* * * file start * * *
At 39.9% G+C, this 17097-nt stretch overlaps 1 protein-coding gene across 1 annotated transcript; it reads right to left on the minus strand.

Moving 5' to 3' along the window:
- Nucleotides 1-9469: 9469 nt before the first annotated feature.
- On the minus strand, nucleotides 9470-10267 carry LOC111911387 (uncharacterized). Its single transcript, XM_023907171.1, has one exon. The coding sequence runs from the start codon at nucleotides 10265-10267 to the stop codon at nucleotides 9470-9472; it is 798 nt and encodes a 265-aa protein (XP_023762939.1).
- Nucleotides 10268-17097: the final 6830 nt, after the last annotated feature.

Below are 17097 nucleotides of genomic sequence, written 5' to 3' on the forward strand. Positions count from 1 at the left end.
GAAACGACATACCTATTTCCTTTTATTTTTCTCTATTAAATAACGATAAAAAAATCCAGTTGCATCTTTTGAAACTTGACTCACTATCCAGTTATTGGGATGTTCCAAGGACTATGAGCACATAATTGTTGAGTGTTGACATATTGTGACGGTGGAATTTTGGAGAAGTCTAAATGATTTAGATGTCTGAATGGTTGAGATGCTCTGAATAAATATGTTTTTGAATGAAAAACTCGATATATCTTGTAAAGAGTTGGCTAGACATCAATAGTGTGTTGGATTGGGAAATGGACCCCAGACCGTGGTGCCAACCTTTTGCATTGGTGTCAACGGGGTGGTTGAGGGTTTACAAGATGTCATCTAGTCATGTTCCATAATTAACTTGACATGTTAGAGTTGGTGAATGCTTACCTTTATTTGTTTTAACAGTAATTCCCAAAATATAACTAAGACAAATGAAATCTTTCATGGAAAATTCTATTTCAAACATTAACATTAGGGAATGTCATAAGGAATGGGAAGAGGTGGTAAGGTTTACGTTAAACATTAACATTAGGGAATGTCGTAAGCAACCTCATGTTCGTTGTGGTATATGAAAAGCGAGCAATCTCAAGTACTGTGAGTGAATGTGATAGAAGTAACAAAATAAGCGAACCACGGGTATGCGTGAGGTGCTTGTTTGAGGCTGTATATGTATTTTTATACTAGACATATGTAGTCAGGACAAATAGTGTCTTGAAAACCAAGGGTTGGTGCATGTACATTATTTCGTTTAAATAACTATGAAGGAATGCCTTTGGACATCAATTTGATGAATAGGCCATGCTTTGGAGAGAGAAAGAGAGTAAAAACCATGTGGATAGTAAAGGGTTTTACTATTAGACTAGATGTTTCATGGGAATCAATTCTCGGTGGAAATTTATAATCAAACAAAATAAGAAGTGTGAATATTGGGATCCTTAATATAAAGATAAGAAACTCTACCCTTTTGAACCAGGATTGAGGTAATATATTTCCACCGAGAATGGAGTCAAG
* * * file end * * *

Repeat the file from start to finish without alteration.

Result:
At 39.9% G+C, this 17097-nt stretch overlaps 1 protein-coding gene across 1 annotated transcript; it reads right to left on the minus strand.

Moving 5' to 3' along the window:
- Nucleotides 1-9469: 9469 nt before the first annotated feature.
- On the minus strand, nucleotides 9470-10267 carry LOC111911387 (uncharacterized). Its single transcript, XM_023907171.1, has one exon. The coding sequence runs from the start codon at nucleotides 10265-10267 to the stop codon at nucleotides 9470-9472; it is 798 nt and encodes a 265-aa protein (XP_023762939.1).
- Nucleotides 10268-17097: the final 6830 nt, after the last annotated feature.

Below are 17097 nucleotides of genomic sequence, written 5' to 3' on the forward strand. Positions count from 1 at the left end.
GAAACGACATACCTATTTCCTTTTATTTTTCTCTATTAAATAACGATAAAAAAATCCAGTTGCATCTTTTGAAACTTGACTCACTATCCAGTTATTGGGATGTTCCAAGGACTATGAGCACATAATTGTTGAGTGTTGACATATTGTGACGGTGGAATTTTGGAGAAGTCTAAATGATTTAGATGTCTGAATGGTTGAGATGCTCTGAATAAATATGTTTTTGAATGAAAAACTCGATATATCTTGTAAAGAGTTGGCTAGACATCAATAGTGTGTTGGATTGGGAAATGGACCCCAGACCGTGGTGCCAACCTTTTGCATTGGTGTCAACGGGGTGGTTGAGGGTTTACAAGATGTCATCTAGTCATGTTCCATAATTAACTTGACATGTTAGAGTTGGTGAATGCTTACCTTTATTTGTTTTAACAGTAATTCCCAAAATATAACTAAGACAAATGAAATCTTTCATGGAAAATTCTATTTCAAACATTAACATTAGGGAATGTCATAAGGAATGGGAAGAGGTGGTAAGGTTTACGTTAAACATTAACATTAGGGAATGTCGTAAGCAACCTCATGTTCGTTGTGGTATATGAAAAGCGAGCAATCTCAAGTACTGTGAGTGAATGTGATAGAAGTAACAAAATAAGCGAACCACGGGTATGCGTGAGGTGCTTGTTTGAGGCTGTATATGTATTTTTATACTAGACATATGTAGTCAGGACAAATAGTGTCTTGAAAACCAAGGGTTGGTGCATGTACATTATTTCGTTTAAATAACTATGAAGGAATGCCTTTGGACATCAATTTGATGAATAGGCCATGCTTTGGAGAGAGAAAGAGAGTAAAAACCATGTGGATAGTAAAGGGTTTTACTATTAGACTAGATGTTTCATGGGAATCAATTCTCGGTGGAAATTTATAATCAAACAAAATAAGAAGTGTGAATATTGGGATCCTTAATATAAAGATAAGAAACTCTACCCTTTTGAACCAGGATTGAGGTAATATATTTCCACCGAGAATGGAGTCAAG